The first bill, like other governors across the country, prohibits transgender medical care for children.
The second measure, on the other hand, is a first of its kind in that it restricts drag acts to age-appropriate venues and prohibits them from performing in public places. That is, when the law goes into effect, bringing children to drag events will be illegal.
Tennessee Gov. Bill Lee signed a blanket ban on gender-affirming health care for transgender children into law on Thursday, despite calls to reject the bill and threats of legal action.
The use of drugs such as puberty blockers and hormone therapy to treat any underlying cause of gender dysphoria in Tennessee children who identify as transgender or nonbinary is prohibited under the new health legislation. Surgery, which was previously uncommon in Tennessee, is also prohibited.
Children who are currently on the drugs will have until March 31, 2024 to discontinue treatment. The legislation, which was passed by the legislature’s Republican supermajority this year, will take effect this summer.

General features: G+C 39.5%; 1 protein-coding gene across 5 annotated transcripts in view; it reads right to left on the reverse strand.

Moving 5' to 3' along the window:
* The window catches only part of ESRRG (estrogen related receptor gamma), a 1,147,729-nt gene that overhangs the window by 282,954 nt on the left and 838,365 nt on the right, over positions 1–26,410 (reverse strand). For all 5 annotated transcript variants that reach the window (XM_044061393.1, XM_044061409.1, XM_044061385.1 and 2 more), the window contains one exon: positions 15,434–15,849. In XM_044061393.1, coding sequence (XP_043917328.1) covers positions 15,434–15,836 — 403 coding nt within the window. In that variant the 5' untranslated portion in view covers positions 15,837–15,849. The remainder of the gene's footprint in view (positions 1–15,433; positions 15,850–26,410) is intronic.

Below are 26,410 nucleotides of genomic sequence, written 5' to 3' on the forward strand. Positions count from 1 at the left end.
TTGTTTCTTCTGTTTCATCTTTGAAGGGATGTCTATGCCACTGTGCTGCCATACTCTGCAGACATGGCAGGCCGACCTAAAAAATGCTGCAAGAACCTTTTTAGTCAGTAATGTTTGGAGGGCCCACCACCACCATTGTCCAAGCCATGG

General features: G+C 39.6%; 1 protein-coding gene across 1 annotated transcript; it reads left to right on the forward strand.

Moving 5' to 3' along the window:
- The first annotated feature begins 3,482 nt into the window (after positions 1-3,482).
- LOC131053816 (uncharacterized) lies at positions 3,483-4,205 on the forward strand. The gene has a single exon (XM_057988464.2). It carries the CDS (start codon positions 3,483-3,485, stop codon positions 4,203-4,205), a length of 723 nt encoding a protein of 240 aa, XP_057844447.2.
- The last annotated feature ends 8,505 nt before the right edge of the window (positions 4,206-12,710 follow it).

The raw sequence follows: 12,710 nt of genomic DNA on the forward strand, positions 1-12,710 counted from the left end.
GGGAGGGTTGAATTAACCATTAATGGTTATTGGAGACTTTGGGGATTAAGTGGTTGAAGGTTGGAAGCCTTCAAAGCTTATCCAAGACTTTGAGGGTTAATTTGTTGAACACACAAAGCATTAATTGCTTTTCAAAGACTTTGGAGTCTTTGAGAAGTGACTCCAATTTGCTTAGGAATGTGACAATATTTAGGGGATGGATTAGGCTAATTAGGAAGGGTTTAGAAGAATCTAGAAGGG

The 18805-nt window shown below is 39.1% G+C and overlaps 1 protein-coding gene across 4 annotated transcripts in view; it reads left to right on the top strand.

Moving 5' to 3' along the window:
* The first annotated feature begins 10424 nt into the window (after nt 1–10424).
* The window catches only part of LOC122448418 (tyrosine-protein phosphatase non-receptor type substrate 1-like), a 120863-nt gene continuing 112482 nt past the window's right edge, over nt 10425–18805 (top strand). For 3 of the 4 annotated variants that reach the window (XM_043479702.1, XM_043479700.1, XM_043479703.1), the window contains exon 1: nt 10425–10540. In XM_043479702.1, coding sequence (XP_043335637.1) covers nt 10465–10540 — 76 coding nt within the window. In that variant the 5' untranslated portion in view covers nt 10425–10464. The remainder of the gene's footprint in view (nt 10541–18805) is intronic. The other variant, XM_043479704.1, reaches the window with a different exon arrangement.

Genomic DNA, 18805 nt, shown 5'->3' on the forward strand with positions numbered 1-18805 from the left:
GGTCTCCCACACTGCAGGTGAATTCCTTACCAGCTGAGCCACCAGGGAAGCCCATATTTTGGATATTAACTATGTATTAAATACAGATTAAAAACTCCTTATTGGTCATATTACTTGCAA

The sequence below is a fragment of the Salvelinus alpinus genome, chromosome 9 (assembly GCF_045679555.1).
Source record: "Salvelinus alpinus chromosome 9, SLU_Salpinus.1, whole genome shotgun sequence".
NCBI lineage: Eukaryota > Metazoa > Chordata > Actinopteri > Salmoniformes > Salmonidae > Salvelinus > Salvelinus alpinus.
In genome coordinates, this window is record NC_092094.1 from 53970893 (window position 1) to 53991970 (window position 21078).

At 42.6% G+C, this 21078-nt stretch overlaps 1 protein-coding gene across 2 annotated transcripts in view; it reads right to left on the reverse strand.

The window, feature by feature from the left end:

The rule was specifically written to prohibit not a single medicine, but rather medical treatment for an underlying diagnosis: gender dysphoria, as well as “any mental ailment, illness, handicap, or deformity.”
Lee also approved a new rule limiting “adult-oriented” entertainment, such as “male and female impersonators,” to age-restricted areas on public land. The bill was introduced in response to a string of scandals involving drag shows across the state.
Senate Bill 3 strictly forbids “adult-oriented performances that are harmful to children,” as defined by Tennessee’s obscenity law.
The law will go into effect on July 1.
It’s unclear how the rule would be implemented, but it could open up a new avenue for contesting drag show performances in court. Violations of the statute are classified as a Class A misdemeanor for the first offense and a Class E felony for subsequent offenses.